Opinion in Case C-112/05, Commission v Germany

AG Ruiz-Jarabo today argued that the Volkswagen law restricted the free movement of capital.

I have written on this case
before. The so called Volkswagen-Gesetz is a federal statute which guarantees both the federal government and the state government of Lower Saxony a veto over major decisions at Volkswagen.

They are for instance each entitled to appoint two members of the supervisory board Volkswagen, provided that they hold shares in the company.

The Commission also criticizes that Resolutions of the general shareholders' meeting of Volkswagen AG, for which a majority of 75 % of the share capital represented at the time of voting is required, require a majority of more than 80% of the share capital represented.

A third point of criticism is the fact that the law limits, by way of derogation from the provisions of the German Company Law, each shareholder's voting rights to a maximum of 20% of the share capital.

According to the Commission, the statute therefore infringes Articles 56 EC and 43 EC.

Advocate General Ruiz-Jarabo agrees. In his Opinion, he argues that the law dissuades those wishing to acquire a significant number of shares in the company, given that, amongst the ten members assigned on the basis of capital to the supervisory board, there would be four representatives of public authority, owning a marginal number of shares.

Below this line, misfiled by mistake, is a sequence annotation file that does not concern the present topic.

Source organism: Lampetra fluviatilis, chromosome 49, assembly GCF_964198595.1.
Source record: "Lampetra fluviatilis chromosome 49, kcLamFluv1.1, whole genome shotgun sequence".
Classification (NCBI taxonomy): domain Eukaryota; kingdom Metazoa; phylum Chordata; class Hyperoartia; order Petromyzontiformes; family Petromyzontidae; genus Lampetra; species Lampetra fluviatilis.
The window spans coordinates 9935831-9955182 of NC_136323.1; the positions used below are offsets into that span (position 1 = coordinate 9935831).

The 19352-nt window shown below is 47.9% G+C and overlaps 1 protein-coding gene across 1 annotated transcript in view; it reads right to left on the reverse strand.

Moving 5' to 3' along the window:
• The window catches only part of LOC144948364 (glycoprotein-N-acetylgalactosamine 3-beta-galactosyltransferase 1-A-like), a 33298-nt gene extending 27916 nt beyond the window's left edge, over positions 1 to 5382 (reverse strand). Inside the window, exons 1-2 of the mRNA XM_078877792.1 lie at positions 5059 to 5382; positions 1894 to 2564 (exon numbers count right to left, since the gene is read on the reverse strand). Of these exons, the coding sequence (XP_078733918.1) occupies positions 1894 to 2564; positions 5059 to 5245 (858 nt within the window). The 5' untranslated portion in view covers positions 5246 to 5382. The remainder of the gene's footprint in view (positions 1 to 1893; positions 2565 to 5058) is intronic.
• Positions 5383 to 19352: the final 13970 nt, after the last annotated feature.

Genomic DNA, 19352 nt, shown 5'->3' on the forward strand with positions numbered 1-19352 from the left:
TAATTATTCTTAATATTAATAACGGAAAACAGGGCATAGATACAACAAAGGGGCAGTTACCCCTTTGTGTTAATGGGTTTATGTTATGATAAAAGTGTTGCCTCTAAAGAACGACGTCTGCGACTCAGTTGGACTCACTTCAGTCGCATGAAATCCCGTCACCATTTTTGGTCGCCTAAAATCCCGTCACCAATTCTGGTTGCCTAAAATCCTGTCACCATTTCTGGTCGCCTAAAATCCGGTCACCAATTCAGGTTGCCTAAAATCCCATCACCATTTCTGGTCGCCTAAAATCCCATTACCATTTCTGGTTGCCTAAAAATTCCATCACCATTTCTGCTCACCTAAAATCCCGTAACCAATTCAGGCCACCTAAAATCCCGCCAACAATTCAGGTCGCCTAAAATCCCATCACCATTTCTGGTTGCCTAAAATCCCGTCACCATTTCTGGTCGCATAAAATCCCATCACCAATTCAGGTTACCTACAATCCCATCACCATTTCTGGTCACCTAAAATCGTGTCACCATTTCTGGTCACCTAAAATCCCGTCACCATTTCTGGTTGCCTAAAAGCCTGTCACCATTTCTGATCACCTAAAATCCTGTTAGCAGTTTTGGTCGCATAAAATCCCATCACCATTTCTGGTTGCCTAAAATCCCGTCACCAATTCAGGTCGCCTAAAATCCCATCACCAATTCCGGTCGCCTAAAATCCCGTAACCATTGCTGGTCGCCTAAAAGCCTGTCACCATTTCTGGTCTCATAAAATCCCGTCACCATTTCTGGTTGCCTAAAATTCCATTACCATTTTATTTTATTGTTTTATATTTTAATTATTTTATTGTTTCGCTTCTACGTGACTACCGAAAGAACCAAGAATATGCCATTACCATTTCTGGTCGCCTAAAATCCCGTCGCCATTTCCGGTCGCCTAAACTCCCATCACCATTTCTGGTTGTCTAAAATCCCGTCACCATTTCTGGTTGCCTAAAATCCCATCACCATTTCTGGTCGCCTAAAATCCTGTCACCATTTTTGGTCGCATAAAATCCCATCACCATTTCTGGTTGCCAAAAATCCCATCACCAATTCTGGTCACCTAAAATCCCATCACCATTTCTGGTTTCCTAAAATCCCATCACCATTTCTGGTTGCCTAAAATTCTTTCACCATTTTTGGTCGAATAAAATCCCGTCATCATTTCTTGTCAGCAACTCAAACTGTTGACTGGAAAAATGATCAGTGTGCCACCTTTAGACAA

The reduction of the voting rights to 20% coincides with the percentage of shares held by the Federal and state governments at the time the law was adopted. Anyone wishing to acquire a sufficient number of shares in the company to sit on the management bodies would have serious doubts about acquiring more than 20% of the capital because he would have no voting rights above that ceiling.

Even if he would succeed in mobilising every small shareholder, there would be no real possibility of achieving any change with more than four fifths of the company capital in the shareholders’ meeting because the Federal Government and the Land could block it with their minority holding.

The national legislation thus prevents any intervention in the management of the company and only strengthens the position of the Federal Government and the Land, thereby restricting the free movement of capital.